7. You don’t have to spray the molds with cooking oil, but it will make it easier to remove the finished candles. Carefully pour the melted wax into your mold. Be careful because melted wax is very hot! Make sure the pencil holding the wick is in place and doesn’t get bumped and roll off.
  8. Let it cool thoroughly at room temperature. Leave it in the mold, or flip it over and tap it out! You’ve got instant mood lighting and you didn’t have to pay a thing!

Play Snakes and Dots

July 27, 2015

What You Need:

  • Paper
  • 2 pencils
  • Markers

What You Do:

  1. Help your child create a game board by using a marker to create a grid of dots on the paper. You can make the game board as big as you like! Our grid contained 15 dots.
  2. Ask your child to choose an area between four of the dots to draw and color in a small snake.
  3. Play roshambo to decide who goes first. Have players use their pencils to draw lines connecting two dots. Dots can only be connected through vertical or horizontal lines.
  4. Players should take turns connecting the dots until there’s nowhere left to go and one of the players is forced to draw the line that encloses the snake in a box.

Variation: Erase the lines, or make a new board and try changing the rules. The player who captures the snake first wins!

Fish Me a Word

July 25, 2015

What You Need:

  • List of sight words (see below)
  • Construction paper
  • Piece of string or yarn
  • Large wooden spoon (for fishing rod)
  • 12 paper clips
  • Scissors
  • Glue or tape
  • Magnet (a small refrigerator one works great)

Sight words:

ate be black brown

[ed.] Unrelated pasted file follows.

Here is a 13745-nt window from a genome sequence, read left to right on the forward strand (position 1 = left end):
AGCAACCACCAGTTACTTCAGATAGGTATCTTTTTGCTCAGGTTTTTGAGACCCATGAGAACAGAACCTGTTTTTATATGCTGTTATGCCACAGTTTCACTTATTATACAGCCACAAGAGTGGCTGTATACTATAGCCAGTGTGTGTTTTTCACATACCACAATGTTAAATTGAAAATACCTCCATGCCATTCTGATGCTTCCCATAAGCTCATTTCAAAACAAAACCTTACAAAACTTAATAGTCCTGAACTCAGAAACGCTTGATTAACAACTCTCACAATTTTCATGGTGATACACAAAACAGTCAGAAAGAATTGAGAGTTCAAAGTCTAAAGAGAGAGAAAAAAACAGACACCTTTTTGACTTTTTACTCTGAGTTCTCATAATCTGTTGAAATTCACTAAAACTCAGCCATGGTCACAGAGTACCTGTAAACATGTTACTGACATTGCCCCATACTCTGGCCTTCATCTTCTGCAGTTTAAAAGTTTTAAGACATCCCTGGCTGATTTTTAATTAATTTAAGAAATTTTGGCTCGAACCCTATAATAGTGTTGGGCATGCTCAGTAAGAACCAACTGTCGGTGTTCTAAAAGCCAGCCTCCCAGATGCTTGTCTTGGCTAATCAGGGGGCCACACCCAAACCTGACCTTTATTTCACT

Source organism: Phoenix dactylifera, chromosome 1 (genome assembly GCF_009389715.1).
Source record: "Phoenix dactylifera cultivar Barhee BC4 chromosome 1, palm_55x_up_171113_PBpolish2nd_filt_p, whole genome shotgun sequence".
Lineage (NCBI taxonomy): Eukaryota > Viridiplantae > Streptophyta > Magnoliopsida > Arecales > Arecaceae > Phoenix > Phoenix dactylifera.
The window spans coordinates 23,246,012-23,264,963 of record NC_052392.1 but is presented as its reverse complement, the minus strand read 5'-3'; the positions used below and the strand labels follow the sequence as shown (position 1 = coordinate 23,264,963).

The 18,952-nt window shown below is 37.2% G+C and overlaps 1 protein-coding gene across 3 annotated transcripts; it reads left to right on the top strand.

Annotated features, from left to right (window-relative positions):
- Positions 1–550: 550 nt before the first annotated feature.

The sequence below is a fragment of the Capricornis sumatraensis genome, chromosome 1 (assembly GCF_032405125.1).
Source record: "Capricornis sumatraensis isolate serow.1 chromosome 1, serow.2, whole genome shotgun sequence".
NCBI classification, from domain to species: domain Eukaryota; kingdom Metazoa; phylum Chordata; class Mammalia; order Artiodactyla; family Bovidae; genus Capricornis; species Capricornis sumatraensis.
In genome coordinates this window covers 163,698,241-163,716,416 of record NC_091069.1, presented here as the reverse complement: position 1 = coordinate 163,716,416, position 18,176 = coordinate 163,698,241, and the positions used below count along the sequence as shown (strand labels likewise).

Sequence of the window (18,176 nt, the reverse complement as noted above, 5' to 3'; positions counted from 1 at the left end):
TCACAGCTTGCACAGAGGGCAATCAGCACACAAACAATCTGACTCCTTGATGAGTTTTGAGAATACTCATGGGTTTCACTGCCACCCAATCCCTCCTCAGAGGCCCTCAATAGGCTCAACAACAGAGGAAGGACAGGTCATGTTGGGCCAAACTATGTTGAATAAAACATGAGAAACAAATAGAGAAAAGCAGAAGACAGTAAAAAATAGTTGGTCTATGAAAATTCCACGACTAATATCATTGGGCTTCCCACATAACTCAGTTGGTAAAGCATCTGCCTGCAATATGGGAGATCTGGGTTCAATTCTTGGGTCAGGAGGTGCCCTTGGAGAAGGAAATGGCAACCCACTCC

but came did do
eat four get good

 

What You Do:

  1. Cut 12 fish shapes out of the construction paper. Using the list of sight words provided, either write one word on each fish, or cut the word out and paste in onto the fish. Let your child decorate the fish with markers or crayons.
  2. Attach a paper clip to the tip of each fish.
  3. Tie the yarn or string to the wooden spoon. Tie the magnet to the other end of the string.
  4. Spread all of the fish out on the floor, or on a table.
  5. Give your child the fishing rod and tell them it’s time to go fishing! Each time you call out a word, she should look for the word you’ve said, and then try to catch it with her rod.
  6. Each time she catches the correct fish, ask your child to shout out the letters—spelling the name of the word aloud. This helps with reinforcement.
  7. Once your child gets the hang of it, make more fish. Here are a few more sight words to try: all, am, are, the, and, to, he, a, I, you, it, of, was, she, said, his, her, that, for, on, but, had, they, now, out, on, that, there, this, too

Heart Brooch

July 24, 2015

What You Need:

  • 1 cup flour
  • 1 cup warm water
  • 1/4 cup salt
  • 2 teaspoons cream of tartar
  • 1 teaspoon oil
  • food coloring
  • 1 package of pin backs (available at any craft store)
  • watercolor or tempera paint and small paintbrushes

What You Do:

  1. Mix together the flour, water, salt, cream of tartar, oil, and food coloring. Stir over medium heat until smooth. Remove from pan and knead until blended smooth.
  2. When mixture is cool, place in a plastic sandwich bag or airtight container. To make the brooch(s), shape the dough into hearts. Before they’re totally dry, press pin backs into the backs of each of the hearts.